My Oldest Friend and Best Collaborator: Remembering Richard Peaslee (1930-2016)
Richard Peaslee possessed an openness to the unconventional and untried, along with a streak of irreverent humor and wildness that drew him to subject matter and musical expression outside the mainstream.
[Ed Note: Richard Peaslee was an extraordinarily prolific composer who worked in many different idioms including orchestral music, band music, soundtracks for film and television, dance, and jazz. But he is perhaps most widely known for his numerous theatrical scores. After learning of his passing at his home in Seattle in late August, we approached his frequent collaborator, playwright/screen writer/director Kenneth Cavander to share his thoughts with us about Peaslee’s music and his personality. The composer’s widow, painter Dixie Peaslee, provided us with these wonderful photos.—FJO]
It all started with a live snake. The live snake appeared in a 1969 production at the Yale Repertory Theater and threatened to steal the show, slithering around the head and shoulders of the lead actor who, to his credit, calmly went on with his performance with the sangfroid and wit the part demanded.
The actor was Alvin Epstein, the play Euripides’s Bacchae, a celebration of Dionysiac possession and the invasion of a civilized culture by forces of demonic power. Accompanying the snake and the bizarre and violent action were music and sound effects that perfectly complemented the sinister, hypnotic atmosphere of the work.
The music and sound were created by Richard (Dick) Peaslee, and it’s how I got to know him. (I had translated the play.)
Actually, I had got to know Dick’s music five years before I met him in person, when I sat in London’s Aldwych Theater entranced, puzzled, and disturbed by another play in which forces from the unconscious were unleashed—Peter Brook’s groundbreaking production of Marat/Sade as it was called. (The actual title of the Peter Weiss’s play is 25 words long.)
Dick’s music for Marat/Sade catapulted him to the forefront of theater composers. The songs thrummed, jolted, and seduced you with their sweet-sour melodies and jagged rhythms.
At the time, I was just beginning a career in theater and television, and I had never encountered anything like this. It took five years of experimentation with various theatrical forms and a string of personal happenstances and professional zig-zags to bring us together.
So, back to the snake. The production of Bacchae at Yale, directed by Andre Gregory, was a fraught experience for almost everyone, especially the actors whose loyalty was divided between Andre and a co-director who was responsible for the chorus movement. The members of that chorus—graduate students at the Yale School of Drama—were themselves going through the heady rebellions of the ‘60s. And, on top of it all, there was the snake.
In the middle of this tumult was a quiet, thoughtful, slender figure, adjusting sound levels, bringing in musical motifs, percussion beats, and seldom raising his voice above a quiet murmur. He seemed sane, grown up, self-assured, and I decided he was the person I could be compatible with.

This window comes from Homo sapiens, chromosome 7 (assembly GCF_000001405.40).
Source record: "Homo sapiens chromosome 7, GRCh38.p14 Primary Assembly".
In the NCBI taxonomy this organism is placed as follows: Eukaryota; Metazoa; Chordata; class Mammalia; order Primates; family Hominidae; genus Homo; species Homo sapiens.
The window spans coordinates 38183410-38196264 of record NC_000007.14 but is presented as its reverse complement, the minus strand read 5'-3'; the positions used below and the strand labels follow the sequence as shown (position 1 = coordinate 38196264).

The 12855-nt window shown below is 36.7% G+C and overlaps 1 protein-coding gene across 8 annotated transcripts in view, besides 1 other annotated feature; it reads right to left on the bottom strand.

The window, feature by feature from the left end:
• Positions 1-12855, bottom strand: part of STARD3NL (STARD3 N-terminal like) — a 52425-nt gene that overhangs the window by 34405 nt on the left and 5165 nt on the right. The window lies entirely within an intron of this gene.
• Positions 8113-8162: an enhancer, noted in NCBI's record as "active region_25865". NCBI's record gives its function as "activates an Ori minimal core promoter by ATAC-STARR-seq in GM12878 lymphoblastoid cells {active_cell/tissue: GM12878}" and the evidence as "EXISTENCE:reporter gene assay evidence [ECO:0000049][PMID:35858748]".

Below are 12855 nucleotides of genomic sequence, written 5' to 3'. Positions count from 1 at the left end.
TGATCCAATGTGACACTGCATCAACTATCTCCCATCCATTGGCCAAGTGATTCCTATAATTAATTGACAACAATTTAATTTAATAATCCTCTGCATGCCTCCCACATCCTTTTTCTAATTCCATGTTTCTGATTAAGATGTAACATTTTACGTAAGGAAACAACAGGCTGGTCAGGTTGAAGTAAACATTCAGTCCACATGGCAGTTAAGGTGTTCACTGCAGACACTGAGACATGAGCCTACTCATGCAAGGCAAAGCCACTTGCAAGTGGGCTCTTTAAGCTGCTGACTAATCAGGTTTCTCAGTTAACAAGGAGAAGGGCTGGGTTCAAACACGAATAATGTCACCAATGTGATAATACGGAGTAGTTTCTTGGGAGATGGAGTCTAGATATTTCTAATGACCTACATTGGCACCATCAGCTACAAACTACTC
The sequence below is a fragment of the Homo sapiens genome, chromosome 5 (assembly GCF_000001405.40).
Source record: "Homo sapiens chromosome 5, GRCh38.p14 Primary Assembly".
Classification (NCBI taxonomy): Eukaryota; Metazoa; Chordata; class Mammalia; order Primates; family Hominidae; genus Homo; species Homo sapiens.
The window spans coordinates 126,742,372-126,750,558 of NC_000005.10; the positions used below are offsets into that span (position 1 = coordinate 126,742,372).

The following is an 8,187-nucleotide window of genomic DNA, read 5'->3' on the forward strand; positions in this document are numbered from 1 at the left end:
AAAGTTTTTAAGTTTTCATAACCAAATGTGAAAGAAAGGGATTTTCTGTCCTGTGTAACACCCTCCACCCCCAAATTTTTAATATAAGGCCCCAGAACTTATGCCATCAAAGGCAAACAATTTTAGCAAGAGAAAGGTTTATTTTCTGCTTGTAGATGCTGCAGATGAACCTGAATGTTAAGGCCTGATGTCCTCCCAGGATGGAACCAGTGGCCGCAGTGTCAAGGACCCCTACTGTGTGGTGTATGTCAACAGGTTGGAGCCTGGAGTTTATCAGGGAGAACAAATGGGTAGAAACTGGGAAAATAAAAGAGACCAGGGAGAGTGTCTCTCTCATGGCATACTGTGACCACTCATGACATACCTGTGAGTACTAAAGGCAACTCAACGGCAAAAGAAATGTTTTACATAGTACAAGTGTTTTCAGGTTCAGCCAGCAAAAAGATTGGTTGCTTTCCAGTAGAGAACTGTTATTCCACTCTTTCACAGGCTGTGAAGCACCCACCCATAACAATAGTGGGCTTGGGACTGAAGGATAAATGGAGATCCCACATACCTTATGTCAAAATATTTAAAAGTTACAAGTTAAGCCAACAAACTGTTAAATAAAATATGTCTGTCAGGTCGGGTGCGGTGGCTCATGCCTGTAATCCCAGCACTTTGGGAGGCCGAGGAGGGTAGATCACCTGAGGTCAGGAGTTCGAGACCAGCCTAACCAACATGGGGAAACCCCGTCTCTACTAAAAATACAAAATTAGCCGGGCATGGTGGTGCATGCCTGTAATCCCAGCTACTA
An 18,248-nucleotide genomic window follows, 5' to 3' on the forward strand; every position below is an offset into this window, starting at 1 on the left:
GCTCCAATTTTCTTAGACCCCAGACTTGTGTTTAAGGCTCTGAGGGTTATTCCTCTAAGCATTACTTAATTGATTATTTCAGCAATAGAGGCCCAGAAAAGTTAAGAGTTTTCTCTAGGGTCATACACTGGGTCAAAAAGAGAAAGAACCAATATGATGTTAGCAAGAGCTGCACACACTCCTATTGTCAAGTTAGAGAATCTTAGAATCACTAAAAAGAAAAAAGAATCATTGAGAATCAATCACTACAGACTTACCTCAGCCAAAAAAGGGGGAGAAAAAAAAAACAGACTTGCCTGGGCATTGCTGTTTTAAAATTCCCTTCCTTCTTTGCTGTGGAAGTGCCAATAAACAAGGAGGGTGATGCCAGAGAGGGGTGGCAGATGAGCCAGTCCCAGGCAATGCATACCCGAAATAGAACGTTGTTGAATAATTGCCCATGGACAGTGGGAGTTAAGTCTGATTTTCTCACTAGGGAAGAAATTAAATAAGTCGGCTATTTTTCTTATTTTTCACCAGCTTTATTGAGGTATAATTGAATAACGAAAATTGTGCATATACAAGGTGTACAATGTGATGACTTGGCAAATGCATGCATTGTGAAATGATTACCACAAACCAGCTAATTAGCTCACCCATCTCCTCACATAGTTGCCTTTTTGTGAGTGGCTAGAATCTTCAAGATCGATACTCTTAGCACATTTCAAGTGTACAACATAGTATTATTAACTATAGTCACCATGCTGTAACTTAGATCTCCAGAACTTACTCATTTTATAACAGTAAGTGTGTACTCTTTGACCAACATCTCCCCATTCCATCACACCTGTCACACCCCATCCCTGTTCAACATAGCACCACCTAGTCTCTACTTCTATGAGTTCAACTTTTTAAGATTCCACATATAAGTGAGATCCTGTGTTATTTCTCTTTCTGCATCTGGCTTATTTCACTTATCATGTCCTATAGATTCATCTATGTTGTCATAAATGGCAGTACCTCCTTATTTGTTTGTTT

“What’s the egg whisk for?’ I asked him.
“Well, you see, I think it would work for the scene where the women tear his head off.”
I swallowed hard and pressed ahead. Dick told me about his work with Brook on Marat/Sade—how he and Brook experimented with creating musical effects from everyday objects, banging spoons on the exposed strings of a grand piano or dragging a metal funnel across a grating in the floor to mimic the sound of a ratchet on a guillotine. His favorite was submerging a struck gong in a large cauldron of hot water. “It produces a perfect glissando,” he told me.
That first encounter with Dick encapsulates a lot of the essence of the man. At his core was a quiet and sturdy gentleness, a respect for others, and a grace that may have come from his Quaker upbringing, fortified by an education that took him from the Groton School to Yale to Juilliard. At the same time, he possessed an openness to the unconventional and untried, along with a streak of irreverent humor and wildness that drew him to subject matter and musical expression outside the mainstream. The better I got to know him, the more clear it became that beneath the outwardly understated and modest gentleman lurked an uninhibited Great God Pan that mostly came out in his music.
After Bacchae, my memory tells me that he wrote the music for another play I translated for the Yale Repertory, Moliere’s Don Juan; this time, no snake, but the hero did go down in flames.
Dick and I kept in touch. He was working with Peter Brook again, notably on Brook’s revolutionary production of A Midsummer Night’s Dream for the Royal Shakespeare Company. I was continuing to adapt, write, and direct. Then, in 1972, the director of the Williamstown Theater Festival in Massachusetts invited me create a show for their Second Company. I chose to adapt some stories from Boccaccio’s Decameron, and to turn it into a musical.